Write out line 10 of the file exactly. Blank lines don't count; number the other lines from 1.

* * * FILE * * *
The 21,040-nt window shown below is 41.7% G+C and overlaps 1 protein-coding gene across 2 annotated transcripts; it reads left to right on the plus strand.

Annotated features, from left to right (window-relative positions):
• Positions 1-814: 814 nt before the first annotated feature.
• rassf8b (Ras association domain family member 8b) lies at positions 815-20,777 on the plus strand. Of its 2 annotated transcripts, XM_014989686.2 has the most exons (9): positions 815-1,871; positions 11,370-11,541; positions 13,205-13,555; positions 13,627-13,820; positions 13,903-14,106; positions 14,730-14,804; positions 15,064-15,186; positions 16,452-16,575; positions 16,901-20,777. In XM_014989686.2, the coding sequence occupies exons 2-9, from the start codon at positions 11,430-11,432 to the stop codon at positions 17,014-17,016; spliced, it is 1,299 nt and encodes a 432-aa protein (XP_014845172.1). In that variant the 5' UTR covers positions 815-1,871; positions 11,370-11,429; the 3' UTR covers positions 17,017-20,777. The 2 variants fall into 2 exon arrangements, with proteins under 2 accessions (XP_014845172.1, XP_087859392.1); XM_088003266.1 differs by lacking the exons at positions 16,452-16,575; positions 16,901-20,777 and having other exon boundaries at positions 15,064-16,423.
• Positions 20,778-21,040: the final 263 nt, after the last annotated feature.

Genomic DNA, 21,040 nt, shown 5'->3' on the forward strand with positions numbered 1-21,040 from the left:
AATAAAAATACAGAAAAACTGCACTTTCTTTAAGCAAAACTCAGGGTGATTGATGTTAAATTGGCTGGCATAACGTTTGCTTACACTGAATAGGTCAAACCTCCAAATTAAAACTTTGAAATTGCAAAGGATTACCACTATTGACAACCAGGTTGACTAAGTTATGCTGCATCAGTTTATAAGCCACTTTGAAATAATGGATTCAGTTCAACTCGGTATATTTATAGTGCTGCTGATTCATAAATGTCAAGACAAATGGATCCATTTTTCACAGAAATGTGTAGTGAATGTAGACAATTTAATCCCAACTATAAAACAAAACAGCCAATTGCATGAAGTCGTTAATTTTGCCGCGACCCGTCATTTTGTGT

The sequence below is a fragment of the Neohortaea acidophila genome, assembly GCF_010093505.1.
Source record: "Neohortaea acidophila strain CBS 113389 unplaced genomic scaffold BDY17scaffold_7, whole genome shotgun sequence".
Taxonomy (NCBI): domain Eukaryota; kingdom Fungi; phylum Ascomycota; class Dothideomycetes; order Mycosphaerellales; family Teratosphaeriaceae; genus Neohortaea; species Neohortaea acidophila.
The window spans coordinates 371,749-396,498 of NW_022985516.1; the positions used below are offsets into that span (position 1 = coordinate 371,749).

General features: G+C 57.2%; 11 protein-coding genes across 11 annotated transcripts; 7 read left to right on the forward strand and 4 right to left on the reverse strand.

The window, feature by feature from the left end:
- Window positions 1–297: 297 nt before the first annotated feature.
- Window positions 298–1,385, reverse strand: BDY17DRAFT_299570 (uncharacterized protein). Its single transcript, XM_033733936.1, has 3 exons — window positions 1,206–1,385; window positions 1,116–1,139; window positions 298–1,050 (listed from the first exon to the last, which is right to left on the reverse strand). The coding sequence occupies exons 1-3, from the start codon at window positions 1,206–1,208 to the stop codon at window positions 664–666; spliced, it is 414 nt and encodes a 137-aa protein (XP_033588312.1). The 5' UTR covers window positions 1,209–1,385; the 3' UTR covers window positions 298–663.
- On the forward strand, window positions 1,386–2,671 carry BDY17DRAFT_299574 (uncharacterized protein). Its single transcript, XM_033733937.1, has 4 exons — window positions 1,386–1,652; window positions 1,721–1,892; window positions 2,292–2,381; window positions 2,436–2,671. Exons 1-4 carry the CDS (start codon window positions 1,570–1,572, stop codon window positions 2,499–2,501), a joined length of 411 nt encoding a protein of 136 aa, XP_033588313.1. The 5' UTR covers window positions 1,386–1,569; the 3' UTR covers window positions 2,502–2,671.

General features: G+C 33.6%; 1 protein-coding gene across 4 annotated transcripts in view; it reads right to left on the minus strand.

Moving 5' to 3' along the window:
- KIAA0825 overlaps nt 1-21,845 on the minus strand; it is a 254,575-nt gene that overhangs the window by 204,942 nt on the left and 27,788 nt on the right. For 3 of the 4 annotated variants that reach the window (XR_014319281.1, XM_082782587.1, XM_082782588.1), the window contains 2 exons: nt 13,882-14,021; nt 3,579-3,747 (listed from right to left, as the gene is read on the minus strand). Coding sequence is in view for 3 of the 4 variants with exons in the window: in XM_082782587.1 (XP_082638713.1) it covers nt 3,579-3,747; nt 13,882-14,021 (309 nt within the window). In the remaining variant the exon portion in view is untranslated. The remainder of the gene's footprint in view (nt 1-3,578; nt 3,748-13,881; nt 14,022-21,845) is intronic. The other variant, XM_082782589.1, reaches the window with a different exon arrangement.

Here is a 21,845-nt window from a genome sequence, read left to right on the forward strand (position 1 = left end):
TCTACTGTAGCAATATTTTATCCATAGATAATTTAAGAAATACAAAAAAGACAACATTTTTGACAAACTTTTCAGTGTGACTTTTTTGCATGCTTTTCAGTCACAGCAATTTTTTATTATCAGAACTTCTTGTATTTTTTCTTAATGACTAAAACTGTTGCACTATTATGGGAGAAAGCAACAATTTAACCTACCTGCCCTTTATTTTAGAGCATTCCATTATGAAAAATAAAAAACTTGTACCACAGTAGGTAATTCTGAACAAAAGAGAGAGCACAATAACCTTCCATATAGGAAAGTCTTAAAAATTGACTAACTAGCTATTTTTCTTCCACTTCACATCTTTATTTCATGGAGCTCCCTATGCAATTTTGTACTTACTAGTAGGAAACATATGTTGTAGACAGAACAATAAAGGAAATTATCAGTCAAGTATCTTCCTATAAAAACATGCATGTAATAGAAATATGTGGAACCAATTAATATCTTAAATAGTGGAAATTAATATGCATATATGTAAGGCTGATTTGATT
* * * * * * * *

Taxonomy (NCBI): domain Eukaryota; kingdom Fungi; phylum Ascomycota; class Dothideomycetes; order Mycosphaerellales; family Teratosphaeriaceae; genus Neohortaea; species Neohortaea acidophila.